FAQ

Why do you do this work?

When I show people an entirely new way of seeing their bodies and instead of immediately judging themselves (a reaction we are all familiar with) they immediately engage and explore with curiosity about their body... that lights me up, every time. 

Why now?

Because we are rapidly progressing with mixed reality and virtual reality. Creating meaningful avatars of ourselves within these worlds requires we learn how to see ourselves as volume.

What are the other applications of this technology?

3D scanning with infrared lasers is primarily used for architecture and industrial design, my application for expression is fairly unique and the application of scanning in the dark has surprised everyone I've talked to who is in the 3D scanning space, and who just never thought to do that (and yes, it is as fun as it sounds).

How can I touch this/own my portrait?

I'm still in the process of experimenting and expanding the options to touch and own the digital assets I'm creating. I've had great success with printing 2D versions of the portraits onto glass, they look gorgeous and the url of the hosted 3D interactive version is printed on the back, however, I'm still figuring out the best way to share or sell a piece of 3D interactive art. Ideally, you will be able to touch your own portrait, pinch, zoom, spin (NIIO is a new platform innovating in the space of interactive digital art distribution, and I'm beta testing with them). I'm also very eager to start fabricating some of the sculptures by 3d printing in metals that conduct electricity.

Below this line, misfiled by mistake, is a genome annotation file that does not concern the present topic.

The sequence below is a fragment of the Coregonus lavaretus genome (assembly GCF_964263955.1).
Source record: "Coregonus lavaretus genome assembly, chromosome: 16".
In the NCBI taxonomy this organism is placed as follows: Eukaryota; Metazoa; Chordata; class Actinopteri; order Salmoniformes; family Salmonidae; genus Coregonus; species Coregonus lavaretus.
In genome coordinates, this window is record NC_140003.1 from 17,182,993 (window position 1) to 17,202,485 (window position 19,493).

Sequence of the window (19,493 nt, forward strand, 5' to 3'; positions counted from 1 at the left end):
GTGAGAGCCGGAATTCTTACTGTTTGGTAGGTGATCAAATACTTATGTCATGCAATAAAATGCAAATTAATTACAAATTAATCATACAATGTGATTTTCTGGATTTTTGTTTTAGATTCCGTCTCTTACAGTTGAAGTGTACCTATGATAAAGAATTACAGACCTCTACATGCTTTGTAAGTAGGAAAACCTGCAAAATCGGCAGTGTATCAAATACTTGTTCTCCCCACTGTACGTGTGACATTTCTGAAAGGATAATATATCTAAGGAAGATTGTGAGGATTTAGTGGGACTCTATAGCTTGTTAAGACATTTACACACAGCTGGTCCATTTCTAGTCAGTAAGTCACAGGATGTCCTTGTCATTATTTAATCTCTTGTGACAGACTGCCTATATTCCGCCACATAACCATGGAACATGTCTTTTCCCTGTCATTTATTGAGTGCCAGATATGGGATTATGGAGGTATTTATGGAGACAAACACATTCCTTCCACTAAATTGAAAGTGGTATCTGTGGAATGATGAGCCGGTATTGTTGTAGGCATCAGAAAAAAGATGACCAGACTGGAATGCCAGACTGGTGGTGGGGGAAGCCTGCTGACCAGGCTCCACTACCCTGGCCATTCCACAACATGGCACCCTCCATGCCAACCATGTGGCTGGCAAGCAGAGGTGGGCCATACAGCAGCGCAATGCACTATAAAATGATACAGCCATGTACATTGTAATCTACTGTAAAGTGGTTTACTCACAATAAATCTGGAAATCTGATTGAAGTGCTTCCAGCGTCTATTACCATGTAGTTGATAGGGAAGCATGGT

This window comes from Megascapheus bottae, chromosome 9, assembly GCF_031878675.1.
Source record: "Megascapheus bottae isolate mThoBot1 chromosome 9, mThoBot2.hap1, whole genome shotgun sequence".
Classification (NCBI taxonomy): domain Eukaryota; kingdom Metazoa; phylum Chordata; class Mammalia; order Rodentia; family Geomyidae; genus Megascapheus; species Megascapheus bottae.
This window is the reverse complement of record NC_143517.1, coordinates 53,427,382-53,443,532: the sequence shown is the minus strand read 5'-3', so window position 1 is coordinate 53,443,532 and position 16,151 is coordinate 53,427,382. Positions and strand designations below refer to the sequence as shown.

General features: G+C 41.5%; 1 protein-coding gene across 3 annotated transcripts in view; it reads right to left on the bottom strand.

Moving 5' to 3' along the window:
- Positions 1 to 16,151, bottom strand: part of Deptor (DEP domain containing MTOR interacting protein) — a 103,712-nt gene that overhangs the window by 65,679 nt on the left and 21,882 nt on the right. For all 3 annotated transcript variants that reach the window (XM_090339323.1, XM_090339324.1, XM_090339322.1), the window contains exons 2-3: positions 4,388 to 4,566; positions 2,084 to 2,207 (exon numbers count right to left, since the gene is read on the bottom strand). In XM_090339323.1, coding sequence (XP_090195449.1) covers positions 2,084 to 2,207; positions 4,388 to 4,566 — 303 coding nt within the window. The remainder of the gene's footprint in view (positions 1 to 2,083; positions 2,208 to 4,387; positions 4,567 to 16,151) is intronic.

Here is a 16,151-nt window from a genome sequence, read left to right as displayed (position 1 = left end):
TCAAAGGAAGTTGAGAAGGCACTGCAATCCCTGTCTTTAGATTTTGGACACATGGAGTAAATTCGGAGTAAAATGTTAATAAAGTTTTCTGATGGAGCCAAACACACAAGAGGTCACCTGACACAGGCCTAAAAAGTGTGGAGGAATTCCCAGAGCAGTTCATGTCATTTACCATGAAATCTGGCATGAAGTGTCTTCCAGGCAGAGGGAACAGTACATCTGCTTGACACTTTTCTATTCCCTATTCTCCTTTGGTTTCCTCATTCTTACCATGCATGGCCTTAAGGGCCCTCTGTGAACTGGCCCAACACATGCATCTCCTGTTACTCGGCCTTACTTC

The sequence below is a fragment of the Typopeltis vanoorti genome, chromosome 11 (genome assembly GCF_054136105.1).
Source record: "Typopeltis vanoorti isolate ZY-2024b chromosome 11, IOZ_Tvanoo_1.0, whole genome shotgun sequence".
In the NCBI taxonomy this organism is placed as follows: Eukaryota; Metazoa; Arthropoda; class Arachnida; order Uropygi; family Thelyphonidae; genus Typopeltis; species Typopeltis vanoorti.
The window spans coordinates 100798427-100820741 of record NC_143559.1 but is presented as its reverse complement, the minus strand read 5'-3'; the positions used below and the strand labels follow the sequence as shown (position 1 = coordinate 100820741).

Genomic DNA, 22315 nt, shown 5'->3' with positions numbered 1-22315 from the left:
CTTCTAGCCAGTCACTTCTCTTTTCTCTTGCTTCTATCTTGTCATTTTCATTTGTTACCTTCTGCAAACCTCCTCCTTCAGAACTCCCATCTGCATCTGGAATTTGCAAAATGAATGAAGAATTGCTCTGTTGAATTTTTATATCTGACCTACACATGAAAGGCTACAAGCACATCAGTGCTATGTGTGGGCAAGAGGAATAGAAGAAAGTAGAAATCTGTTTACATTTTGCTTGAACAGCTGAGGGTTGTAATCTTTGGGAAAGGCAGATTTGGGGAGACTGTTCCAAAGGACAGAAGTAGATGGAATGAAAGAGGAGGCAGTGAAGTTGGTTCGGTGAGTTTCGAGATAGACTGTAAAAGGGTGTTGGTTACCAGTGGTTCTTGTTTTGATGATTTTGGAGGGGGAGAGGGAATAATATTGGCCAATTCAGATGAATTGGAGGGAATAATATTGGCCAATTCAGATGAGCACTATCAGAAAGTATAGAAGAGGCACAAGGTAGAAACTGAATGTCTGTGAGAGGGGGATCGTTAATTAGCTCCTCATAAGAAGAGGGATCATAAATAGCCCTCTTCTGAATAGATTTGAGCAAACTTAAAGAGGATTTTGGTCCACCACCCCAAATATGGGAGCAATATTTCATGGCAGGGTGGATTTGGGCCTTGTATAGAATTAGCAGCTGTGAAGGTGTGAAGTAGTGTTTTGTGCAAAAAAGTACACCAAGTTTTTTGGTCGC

How did you come up with this idea?

I've been around infrared lasers my whole life. My big brother is a physicist and was always building his own lasers in our garage, playing with night vision goggles, and using lasers to measure distance. I originally bought the 3D scanner to test the concept for a startup that archived family heirlooms as digital assets as part of a healthy process of letting go of physical objects after a family member passes. That startup idea didn't end up having legs, but as I was playing in the studio I also got curious about capturing bodies, and with my dance background was quite comfortable with being captured in the nude. The idea to do it in the dark was how I could make it comfortable for other people who would never phathom having their portrait taken in the nude.

How long does it take?

One capture takes about 120 seconds. I usually spend at least 60 minutes during a collaborative portrait session from start to finish.

Which scanner do you use?

Structure Sensor created by the folks over at Occipital. It attaches to my iPad easily and the app interface is intuitive enough that I can pass the device back and forth with my collaborators during a portrait session so they can try a capture on their own as well.